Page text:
Acupuncture has been popular since ancient times for a reason: It makes people feel better. What’s more, in recent years, patients undergoing the procedure to treat health concerns have often noticed that their looks have benefited, too—leading to a rise in “acupuncture facials” that combine whole-body rebalancing with targeted needle stimulation (and, sometimes, spa-like add-ons) for glowing skin. Less well known, however, is the fact that the technique can also be used to address specific, pesky cosmetic issues—and as it turns out, those are one of the first things a practitioner might look at when diagnosing you.
“In traditional Chinese medicine, we look at the face as a reflection of what’s going on inside,” explains New York City acupuncturist Shellie Goldstein, M.S., L.Ac. “We look at your internal well-being to decipher what’s going on. From the inside, we will make that change, and it will be reflected on the outside.” In other words, the lasting solution to your breakouts or sagging skin might not be a cream or device, but rather a healthier, more balanced body.
A swollen face is likely a sign of larger issues, according to Goldstein—issues that acupuncture is designed to address. “If you have digestive problems, allergies, or poor lymphatic drainage, what you may see in the face is puffiness,” Goldstein explains. “Not only will we correct it, we will adjust it from the inside.” This is accomplished by inserting fine sterile needles at certain points on the body identified in traditional Chinese medicine. Each resulting “micro-trauma,” as Goldstein calls it, causes a healing response both locally and throughout the body; different points correspond to different bodily systems.
2. Clear Up Acne
Acupuncture’s rebalancing effect has a way of calming breakouts, whether chronic or caused by monthly hormonal fluctuations. “We look at acne as a reflection of internal heat, and the digestive system,” Goldstein explains. “We can adjust premenstrual breakouts through acupuncture as well by treating the heat that arises” in the body during certain times of the month.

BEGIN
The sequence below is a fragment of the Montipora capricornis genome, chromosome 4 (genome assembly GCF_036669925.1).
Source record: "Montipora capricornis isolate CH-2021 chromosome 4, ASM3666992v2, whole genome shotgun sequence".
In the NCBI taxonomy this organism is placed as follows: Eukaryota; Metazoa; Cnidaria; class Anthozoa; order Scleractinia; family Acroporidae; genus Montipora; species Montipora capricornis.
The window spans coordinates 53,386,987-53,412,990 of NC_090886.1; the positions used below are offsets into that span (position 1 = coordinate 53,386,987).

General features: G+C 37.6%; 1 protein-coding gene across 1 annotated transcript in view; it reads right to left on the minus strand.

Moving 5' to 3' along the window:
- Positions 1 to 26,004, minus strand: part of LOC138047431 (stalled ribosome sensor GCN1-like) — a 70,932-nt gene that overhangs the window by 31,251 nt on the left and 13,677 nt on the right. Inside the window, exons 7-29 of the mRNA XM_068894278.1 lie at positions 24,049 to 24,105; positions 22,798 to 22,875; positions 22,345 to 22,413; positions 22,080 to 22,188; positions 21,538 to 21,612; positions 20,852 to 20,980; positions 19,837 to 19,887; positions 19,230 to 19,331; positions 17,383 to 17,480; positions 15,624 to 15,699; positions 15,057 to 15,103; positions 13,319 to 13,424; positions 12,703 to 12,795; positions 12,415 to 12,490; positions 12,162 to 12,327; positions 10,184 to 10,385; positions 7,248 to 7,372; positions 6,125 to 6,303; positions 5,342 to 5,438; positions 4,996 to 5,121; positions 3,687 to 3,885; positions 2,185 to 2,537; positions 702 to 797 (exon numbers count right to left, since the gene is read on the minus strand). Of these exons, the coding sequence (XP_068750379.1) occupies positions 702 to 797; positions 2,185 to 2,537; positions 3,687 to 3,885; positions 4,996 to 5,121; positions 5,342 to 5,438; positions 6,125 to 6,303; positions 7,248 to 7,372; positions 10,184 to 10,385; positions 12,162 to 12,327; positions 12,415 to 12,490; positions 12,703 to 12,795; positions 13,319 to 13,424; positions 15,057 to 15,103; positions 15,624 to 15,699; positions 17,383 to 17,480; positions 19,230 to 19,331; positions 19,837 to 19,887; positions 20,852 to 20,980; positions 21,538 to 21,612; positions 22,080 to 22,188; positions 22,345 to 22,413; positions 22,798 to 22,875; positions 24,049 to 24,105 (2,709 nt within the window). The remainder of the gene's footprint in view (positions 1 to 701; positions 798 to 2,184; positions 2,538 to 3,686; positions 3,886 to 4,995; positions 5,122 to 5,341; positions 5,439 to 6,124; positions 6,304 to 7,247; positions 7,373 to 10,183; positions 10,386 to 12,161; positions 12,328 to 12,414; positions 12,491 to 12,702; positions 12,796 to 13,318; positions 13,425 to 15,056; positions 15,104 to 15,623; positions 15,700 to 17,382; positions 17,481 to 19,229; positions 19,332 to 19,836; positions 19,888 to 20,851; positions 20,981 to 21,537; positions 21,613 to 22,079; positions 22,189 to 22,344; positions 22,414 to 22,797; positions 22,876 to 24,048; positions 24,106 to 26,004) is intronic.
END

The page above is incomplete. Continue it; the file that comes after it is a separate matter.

“Similar to acne, it’s about adjusting that internal balance within,” Goldstein says. “Rosacea in Chinese medicine is often about digestion—by clearing up the internal digestive issues, it really helps to minimize redness and irritation in the skin tissue.”
4. Brighten Dull Skin
Acupuncture can boost a lackluster complexion both directly—by triggering local healing processes in the face—and indirectly, by recalibrating bodily systems. “Simply by putting a needle in the skin, you’re stimulating skin circulation, lymphatic drainage, and collagen production,” Goldstein says. But also, “dullness can often be a lack of energy flowing through the body properly. We work to raise your energy and balance what’s going on.”
5. Tighten and Tone
Whether your concern is the gravitational pull on your legs or slack facial skin, according to Goldstein, a few needle pricks can help to firm things up. Acupuncture is “absolutely amazing for muscle tone and deeper tissue tone in the body,” she says. “It will help to relax the deeper tissue muscles that are too tight, and tighten the ones that are [loose]. It’s really good for lifting and sculpting the cheeks and jawline, and even for lifting eyebrows.